A jetty is a structure, usually of wood or stone, built out onto water. The term can refer to a built structure at the entrance to a harbor, or running out into the sea or into a lake, to defend the shore from the action of the waves; a structure built into a river to divert the current in order to prevent erosion or to shape a channel by controlling the deposit of sediment; an outwork of piles or timbers protecting a pier; or the lightly constructed and projecting portion of a more heavily constructed wharf or landing pier. Thus a maritime jetty usually functions as a breakwater, and freshwater jetties are usually structures built parallel to the bank at or near the mouth of a river to control the shape of the channel. The most famous example of this latter use is the series of jetties constructed by James Buchanan Eads in 1879 to create a dependably navigable channel from New Orleans to the Gulf of Mexico. Jetties that serve as breakwaters are usually built in a straight line and more or less perpendicular to the shore. Hence, the name of Robert Smithson’s earthwork Spiral Jetty on the Great Salt Lake must be intended to be paradoxical. However, the matter is really not this simple. Jetty comes from the Old French jetée, which describes the action of throwing something outward. There are a lot of names for structures built out over water. And they are so often used interchangeably; it is a question whether jetty, groyne or groin, mole, wharf, quay, pier, breakwater, and seawall are synonyms, words for distinct structures, or for similar structures with different uses, or whether they have simply meant different things in different times and places. Here’s a Cape Cod jetty from Conrad Aiken’s poem “Letter to Li Po”: “The tide/scales with moon-silver, floods the marsh, fulfils/Payne Creek and Quivett Creek, rises to lift/the fishing boats against a jetty wall.” And here is a North Carolina jetty from Bland Simpson’s Into the Sound Country that is almost a still-life: “Not far from Little River jetty stood a curved-top, rural mailbox on a post in the dunes, a sandy park bench nearby, aimed out to sea.” North Carolina also produced the 1950s and 60s band Homer Briarhopper and the Jetty-jumpers.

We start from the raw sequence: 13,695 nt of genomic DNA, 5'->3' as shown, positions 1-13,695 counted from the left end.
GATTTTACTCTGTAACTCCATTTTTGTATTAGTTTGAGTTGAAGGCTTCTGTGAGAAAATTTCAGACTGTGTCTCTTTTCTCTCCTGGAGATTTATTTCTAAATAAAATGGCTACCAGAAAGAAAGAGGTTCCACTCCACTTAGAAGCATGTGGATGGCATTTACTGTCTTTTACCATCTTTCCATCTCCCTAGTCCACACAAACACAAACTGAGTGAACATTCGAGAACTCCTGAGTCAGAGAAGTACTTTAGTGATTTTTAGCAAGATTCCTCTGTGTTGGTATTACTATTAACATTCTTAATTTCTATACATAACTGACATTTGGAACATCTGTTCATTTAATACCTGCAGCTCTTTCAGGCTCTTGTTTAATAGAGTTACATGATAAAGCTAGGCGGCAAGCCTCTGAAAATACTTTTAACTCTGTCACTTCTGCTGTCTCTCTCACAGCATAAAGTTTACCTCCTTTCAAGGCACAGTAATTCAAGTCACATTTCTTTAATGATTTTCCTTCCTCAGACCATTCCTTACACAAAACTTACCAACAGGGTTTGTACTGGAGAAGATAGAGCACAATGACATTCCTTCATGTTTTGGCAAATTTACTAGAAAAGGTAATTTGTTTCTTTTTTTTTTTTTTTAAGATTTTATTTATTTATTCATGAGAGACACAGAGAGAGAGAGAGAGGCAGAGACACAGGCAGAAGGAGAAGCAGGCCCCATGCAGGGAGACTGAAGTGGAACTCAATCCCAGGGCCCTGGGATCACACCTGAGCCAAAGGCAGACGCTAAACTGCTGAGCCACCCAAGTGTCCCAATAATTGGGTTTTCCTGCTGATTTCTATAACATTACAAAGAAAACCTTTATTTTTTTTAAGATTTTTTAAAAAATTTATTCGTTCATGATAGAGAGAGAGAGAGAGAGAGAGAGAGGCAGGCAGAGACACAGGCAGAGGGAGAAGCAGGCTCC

Robert Hass